There is much to admire about the Victorian Era, however there is a responsibility to look at both positive and negative parts. Victorian fashion would fall into the negative. It’s fascinating that this specific trend came right before the women’s suffrage movement. Such a confining style of dress and then such a liberal jump it’s hard to understand how exactly women fell into submission to Victorian fashion. Especially since they were well aware and most experienced the risks.  The mystique of Victorian Fashion’s control over women still lasts to this day. The Victorian fashion era is important because it marks the beginning of women’s submission to the fashion industry and the idealized male designation of beauty becoming the ‘norm’. From this era spewed the idea of “Stepford Wives” a term coined in the United States by author Ira Levin. In this novel much like the Victorian era woman were “designed” by their husbands. The Victorian woman was very much at the hands of the men who influenced society bending to their aesthetic. After the French revolution there was a decline in the use of corsets. But even today there are garments designed by both men and women that contort the female figure to make it more appealing to men.

Women became obsessed with fashions and ornamentation as it was the only outlet they had to show individualism in their society as they were allowed to do nothing else with their time. Those living during the Victorian Era especially those in western European were well aware of the issues the aesthetic presented. However they allowed the vanities consuming the integrity of the woman and the chauvinistic views of their male dominant figures to allow it to go on for nearly a century. Victorian fashion very well disregarded the well-being of woman who were daily bound quite literally into these extreme clothing. This bounded oppression lasted for nearly a century because fashion was implemented and abused to affect not only the mind of the woman but her body as well.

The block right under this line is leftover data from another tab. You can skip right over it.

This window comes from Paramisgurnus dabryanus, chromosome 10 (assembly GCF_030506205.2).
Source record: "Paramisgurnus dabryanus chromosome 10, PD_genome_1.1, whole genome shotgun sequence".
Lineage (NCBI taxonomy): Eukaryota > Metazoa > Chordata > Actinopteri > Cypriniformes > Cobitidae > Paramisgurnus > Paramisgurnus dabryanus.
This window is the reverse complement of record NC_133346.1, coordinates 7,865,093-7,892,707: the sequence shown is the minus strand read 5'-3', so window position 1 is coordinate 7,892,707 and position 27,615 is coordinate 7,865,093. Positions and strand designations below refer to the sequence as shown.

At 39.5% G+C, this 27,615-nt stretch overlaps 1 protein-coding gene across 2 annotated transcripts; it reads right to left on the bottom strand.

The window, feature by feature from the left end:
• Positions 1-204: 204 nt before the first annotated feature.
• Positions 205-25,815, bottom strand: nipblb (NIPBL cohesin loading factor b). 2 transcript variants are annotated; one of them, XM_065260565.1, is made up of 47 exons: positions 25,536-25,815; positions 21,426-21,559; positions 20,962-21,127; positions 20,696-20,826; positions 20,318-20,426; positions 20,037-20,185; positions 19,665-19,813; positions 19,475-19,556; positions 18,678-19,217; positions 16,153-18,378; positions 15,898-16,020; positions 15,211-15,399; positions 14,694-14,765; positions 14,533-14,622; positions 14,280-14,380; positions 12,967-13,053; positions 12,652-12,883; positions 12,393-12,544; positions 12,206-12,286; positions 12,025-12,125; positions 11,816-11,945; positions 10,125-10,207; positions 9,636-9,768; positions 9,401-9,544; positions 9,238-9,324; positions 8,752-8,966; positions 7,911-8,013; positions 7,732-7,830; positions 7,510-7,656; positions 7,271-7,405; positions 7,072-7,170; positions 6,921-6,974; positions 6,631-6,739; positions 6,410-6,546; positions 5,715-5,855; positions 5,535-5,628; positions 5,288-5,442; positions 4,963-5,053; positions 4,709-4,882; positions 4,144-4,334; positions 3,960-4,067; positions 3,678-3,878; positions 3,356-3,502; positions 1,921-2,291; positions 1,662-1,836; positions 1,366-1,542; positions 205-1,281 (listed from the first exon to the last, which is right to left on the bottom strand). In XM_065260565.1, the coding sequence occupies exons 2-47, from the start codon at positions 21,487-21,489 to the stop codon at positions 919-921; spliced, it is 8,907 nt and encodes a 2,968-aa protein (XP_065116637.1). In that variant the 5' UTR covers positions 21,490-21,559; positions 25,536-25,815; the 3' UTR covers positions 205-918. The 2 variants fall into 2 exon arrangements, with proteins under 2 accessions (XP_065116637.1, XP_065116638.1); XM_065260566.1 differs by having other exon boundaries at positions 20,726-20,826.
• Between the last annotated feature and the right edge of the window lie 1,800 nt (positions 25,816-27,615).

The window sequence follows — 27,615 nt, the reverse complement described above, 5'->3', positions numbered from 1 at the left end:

Bibliograpy

Blanchard, Mary W. “Boundaries and the Victorian Body: Aesthetic fashion in gilded age

America.”American Historical Review 100. no. 1 (Feb 1995).

Marcus, Sharon. “Reflections on Victorian Fashion Plates.” Differences: A Journal of Feminist

Cultural Studies 14. no. 3(Fall 2003).

Summers, Leigh. Bound to Please. New York: Berg Publishing.

Steele, Valerie. Fetish. New York: Oxford University Press, 1996.

Steele, Valerie. The Corset: A Cultural History. New Haven: Yale University Press, 2003.

The Victoria and Albert Museum, “Restrictive Flamboyance and the Crinoline Craze: 1830

1860,” The Secret History of the Corset and Crinoline,

http://www.fathom.com/course/21701726/session1.html.


[1] Blanchard, Mary W. “Boundaries and the Victorian Body: Aesthetic fashion in gilded age America.” 22

[2] Valerie Steele, The Corset: A Cultural History, New Haven: Yale University Press, 2003.

[3] The Victoria and Albert Museum, “Restrictive Flamboyance and the Crinoline Craze: 1830-1860,” The Secret History of the Corset and Crinoline, http://www.fathom.com/course/21701726/session1.html.

[4] Ibid., 29.

[5] Valerie Steele. Fetish (New York: Oxford University Press, 1996).

[6] Leigh Summers, Bound to Please (New York: Berg Publishing), 200.

[7] Sharon Marcus, “Reflections on Victorian Fashion Plates” Differences: A Journal of Feminist Cultural

Studies 14. no. 3(Fall 2003).

One thought on “Victorian Fashion & the Corset: Bounded Oppression of Women

  1. [...] women are corseted up to the gills and are treated like queens (ironically, a fashion choice that has been linked to the oppression of the era), men swagger around holding doors for ladies (gasp!) and posturing amicably, and so forth. Yet, we [...]